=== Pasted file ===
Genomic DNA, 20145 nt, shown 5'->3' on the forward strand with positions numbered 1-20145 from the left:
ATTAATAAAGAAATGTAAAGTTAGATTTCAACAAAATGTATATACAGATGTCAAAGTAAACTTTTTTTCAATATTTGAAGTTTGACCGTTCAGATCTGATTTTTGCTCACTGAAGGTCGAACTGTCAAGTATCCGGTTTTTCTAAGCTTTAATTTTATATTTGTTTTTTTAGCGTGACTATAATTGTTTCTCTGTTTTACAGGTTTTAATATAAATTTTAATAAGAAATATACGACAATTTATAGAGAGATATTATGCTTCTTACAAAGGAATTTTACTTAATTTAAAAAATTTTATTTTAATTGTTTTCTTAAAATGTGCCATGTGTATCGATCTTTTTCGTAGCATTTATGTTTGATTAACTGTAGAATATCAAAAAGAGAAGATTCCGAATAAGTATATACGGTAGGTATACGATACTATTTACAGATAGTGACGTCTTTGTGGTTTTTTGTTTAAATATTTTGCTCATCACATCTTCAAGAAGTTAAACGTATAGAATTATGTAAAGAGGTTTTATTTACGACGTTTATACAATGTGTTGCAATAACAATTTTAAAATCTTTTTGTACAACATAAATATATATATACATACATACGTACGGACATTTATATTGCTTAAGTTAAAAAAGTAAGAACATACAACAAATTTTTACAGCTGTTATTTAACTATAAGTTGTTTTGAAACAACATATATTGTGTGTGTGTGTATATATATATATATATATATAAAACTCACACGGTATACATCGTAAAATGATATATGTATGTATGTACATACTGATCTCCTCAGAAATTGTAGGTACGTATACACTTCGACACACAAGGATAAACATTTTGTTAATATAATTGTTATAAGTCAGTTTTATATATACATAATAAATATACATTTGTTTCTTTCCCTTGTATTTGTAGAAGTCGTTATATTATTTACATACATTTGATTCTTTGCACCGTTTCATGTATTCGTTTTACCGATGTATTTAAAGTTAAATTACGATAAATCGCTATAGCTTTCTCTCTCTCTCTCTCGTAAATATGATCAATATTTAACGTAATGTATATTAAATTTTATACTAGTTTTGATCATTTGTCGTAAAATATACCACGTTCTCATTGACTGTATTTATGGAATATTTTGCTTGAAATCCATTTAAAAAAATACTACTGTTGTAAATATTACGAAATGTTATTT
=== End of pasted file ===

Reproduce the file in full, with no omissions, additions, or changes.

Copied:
Genomic DNA, 20145 nt, shown 5'->3' on the forward strand with positions numbered 1-20145 from the left:
ATTAATAAAGAAATGTAAAGTTAGATTTCAACAAAATGTATATACAGATGTCAAAGTAAACTTTTTTTCAATATTTGAAGTTTGACCGTTCAGATCTGATTTTTGCTCACTGAAGGTCGAACTGTCAAGTATCCGGTTTTTCTAAGCTTTAATTTTATATTTGTTTTTTTAGCGTGACTATAATTGTTTCTCTGTTTTACAGGTTTTAATATAAATTTTAATAAGAAATATACGACAATTTATAGAGAGATATTATGCTTCTTACAAAGGAATTTTACTTAATTTAAAAAATTTTATTTTAATTGTTTTCTTAAAATGTGCCATGTGTATCGATCTTTTTCGTAGCATTTATGTTTGATTAACTGTAGAATATCAAAAAGAGAAGATTCCGAATAAGTATATACGGTAGGTATACGATACTATTTACAGATAGTGACGTCTTTGTGGTTTTTTGTTTAAATATTTTGCTCATCACATCTTCAAGAAGTTAAACGTATAGAATTATGTAAAGAGGTTTTATTTACGACGTTTATACAATGTGTTGCAATAACAATTTTAAAATCTTTTTGTACAACATAAATATATATATACATACATACGTACGGACATTTATATTGCTTAAGTTAAAAAAGTAAGAACATACAACAAATTTTTACAGCTGTTATTTAACTATAAGTTGTTTTGAAACAACATATATTGTGTGTGTGTGTATATATATATATATATATATAAAACTCACACGGTATACATCGTAAAATGATATATGTATGTATGTACATACTGATCTCCTCAGAAATTGTAGGTACGTATACACTTCGACACACAAGGATAAACATTTTGTTAATATAATTGTTATAAGTCAGTTTTATATATACATAATAAATATACATTTGTTTCTTTCCCTTGTATTTGTAGAAGTCGTTATATTATTTACATACATTTGATTCTTTGCACCGTTTCATGTATTCGTTTTACCGATGTATTTAAAGTTAAATTACGATAAATCGCTATAGCTTTCTCTCTCTCTCTCTCGTAAATATGATCAATATTTAACGTAATGTATATTAAATTTTATACTAGTTTTGATCATTTGTCGTAAAATATACCACGTTCTCATTGACTGTATTTATGGAATATTTTGCTTGAAATCCATTTAAAAAAATACTACTGTTGTAAATATTACGAAATGTTATTT